Wednesday, 9 December 2009

Positively green

The two previous posts here have, accidentally, emphasised the negative aspects to the rationing plan - how it doesn't actually replicate 1940 reality and how I'm effectively skipping three days of the month for my own convenience.

So I should be positive: today, I wished I was already doing the plan, because I've got some great leftovers.

To people born in the 1950s and 1960s, leftovers rarely sound positive. I was born in the 1970s, and my school friends talked disparagingly about leftovers (usually to be had of a Monday night). But I don't have this experience: my mum was (and still is) a chef of the first order and has catered to parties of 1000 and of 2. She knows exactly how much to cook and her leftovers, if she chooses to have any, are re-presented later as brand-new meals that nobody would know were recycled. (This is now in fashion, with at least one serious and one post-modern-lets-take-the-piss-of-a-subject-we-actually-want-to-make-money-from book on the market). Thanks to my mum's very patient teaching and lack of a gag reflex - I'm not a natural in the kitchen in the way she is - I can also spin leftovers into other meals.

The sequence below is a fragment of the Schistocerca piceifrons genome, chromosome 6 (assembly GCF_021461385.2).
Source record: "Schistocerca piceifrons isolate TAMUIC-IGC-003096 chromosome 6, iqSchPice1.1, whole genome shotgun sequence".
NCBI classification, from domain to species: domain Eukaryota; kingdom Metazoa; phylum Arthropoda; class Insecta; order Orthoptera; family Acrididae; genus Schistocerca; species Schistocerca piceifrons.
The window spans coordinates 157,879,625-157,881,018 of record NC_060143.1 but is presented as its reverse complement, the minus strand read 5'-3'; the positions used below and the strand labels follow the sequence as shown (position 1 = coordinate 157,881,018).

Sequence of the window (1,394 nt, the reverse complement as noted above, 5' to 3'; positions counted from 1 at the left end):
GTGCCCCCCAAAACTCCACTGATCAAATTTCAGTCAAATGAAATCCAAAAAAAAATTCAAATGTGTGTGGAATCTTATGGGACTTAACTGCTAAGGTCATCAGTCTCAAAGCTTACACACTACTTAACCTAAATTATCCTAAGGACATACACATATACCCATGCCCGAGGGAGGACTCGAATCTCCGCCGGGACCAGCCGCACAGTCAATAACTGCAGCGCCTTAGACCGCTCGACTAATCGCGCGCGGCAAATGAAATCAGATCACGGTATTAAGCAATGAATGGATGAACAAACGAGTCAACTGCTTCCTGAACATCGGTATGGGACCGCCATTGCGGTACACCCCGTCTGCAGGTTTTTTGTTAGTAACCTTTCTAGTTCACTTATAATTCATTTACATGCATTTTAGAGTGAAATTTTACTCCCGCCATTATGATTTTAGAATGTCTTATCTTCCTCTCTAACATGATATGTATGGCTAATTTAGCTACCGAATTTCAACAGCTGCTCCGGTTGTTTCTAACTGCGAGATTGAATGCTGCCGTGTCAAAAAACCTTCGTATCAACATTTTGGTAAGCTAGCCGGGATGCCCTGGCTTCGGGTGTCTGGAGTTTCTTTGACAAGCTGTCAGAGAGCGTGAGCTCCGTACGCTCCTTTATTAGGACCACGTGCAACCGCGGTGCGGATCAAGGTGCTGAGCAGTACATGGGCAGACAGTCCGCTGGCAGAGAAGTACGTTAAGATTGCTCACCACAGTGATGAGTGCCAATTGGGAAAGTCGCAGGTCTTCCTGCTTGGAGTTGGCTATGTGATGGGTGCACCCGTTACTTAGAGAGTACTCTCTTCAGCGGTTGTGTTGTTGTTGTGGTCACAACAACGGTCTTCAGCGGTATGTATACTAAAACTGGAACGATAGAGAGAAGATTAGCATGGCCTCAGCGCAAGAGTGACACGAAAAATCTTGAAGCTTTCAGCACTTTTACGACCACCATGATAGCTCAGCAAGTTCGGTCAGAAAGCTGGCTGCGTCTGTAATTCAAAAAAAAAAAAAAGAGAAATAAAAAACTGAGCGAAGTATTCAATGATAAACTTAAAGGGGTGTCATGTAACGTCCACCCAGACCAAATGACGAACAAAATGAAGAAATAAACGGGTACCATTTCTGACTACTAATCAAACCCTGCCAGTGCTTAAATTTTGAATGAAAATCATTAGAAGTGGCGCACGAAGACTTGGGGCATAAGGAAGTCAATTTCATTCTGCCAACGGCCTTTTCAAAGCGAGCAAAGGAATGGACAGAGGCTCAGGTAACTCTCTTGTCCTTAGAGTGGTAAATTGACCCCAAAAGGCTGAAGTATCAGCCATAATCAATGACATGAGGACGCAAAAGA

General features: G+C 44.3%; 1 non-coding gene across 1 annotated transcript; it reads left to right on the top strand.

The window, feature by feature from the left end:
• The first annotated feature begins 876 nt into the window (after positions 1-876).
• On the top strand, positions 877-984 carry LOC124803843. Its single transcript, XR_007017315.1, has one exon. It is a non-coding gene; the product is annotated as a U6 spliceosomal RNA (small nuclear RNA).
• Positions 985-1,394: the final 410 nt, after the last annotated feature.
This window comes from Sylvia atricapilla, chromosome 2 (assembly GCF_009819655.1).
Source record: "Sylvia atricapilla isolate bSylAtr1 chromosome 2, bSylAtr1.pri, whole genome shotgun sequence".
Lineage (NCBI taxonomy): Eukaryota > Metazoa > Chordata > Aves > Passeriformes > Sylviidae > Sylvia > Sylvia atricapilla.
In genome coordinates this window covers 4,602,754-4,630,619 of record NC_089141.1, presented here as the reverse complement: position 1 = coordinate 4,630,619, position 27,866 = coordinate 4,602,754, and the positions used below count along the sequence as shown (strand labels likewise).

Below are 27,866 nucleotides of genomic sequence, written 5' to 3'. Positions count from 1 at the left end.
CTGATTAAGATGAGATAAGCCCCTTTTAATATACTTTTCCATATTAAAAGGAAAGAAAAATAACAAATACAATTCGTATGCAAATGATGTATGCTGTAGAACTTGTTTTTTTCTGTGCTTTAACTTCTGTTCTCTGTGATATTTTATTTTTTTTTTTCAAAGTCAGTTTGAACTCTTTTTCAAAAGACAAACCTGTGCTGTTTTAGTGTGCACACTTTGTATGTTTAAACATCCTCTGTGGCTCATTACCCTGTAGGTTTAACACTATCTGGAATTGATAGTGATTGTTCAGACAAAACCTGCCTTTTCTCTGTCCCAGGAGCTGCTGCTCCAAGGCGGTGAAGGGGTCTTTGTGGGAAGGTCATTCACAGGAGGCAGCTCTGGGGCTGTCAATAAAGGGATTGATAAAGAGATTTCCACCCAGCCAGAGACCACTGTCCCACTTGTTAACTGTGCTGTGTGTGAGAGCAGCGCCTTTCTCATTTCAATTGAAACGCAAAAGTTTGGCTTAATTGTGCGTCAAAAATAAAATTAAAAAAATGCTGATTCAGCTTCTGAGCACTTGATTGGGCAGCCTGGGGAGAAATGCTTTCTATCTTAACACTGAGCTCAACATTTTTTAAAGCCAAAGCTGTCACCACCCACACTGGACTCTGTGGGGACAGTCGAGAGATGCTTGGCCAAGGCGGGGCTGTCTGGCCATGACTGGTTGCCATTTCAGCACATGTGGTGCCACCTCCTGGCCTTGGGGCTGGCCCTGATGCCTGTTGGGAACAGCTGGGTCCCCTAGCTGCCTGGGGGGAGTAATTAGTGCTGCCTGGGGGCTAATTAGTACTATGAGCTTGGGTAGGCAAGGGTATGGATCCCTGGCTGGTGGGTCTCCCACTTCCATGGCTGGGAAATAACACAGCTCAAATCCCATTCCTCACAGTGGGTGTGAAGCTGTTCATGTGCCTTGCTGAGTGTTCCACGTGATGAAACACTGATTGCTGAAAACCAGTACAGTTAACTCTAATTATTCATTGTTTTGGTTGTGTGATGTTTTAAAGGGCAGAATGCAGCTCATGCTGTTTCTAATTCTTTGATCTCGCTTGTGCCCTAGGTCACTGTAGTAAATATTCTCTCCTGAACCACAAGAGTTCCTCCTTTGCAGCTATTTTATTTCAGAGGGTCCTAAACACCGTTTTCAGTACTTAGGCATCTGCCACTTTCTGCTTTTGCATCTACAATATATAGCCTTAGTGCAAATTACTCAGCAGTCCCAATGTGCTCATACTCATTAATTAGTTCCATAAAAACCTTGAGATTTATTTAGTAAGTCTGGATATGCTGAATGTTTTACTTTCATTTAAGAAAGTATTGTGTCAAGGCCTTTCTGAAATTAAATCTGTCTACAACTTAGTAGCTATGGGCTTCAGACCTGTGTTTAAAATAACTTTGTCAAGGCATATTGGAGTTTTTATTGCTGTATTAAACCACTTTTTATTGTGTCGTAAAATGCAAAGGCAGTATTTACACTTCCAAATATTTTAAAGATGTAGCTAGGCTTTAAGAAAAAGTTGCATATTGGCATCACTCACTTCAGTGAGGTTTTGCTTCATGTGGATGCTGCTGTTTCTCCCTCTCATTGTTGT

On Monday, I made two cottage pie meals; one with real mince, one with faux veggie mince. Both with the same riced potato topping (via Kate and Jon's part-wedding present of a potato ricer, be still my beating heart: Best. Present. Ever). There's no way of making that meal for one sitting, especially in two mutually-exclusive varieties. The leftover pie is then re-served the next day, but is less alluring a second time, so needs something new adding.

This time it was steamed cabbage. Yes, you remember it from childhood and cringe. I don't. My memories of it from childhood is it being cooked barely and briefly until it was bright green, crunchy and tasty but not bitter. I told you my mum was good. A perfect supplement to cottage pie. But a whole cabbage leads to more cabbage than two people can eat.

No matter. The leftover cabbage will be tomorrow's bubble and squeak. But that's not my point here. My point is that I was left with the water the cabbage steamed in: salty water that was bright green. And some gravy that I made from granules that I didn't finish. These will go down the sink.

Except they shouldn't. I paid good money for that gravy. And the cabbage water contains much of the nutrients and almost all of the vitamins of the cabbage itself. I'm not doing it now - and I'm feeling guilty because of it - but when the rationing plan kicks in, leftover steaming water plus leftover gravy plus a few root vegetables... doesn't that just scream "the perfect soup"?

No comments: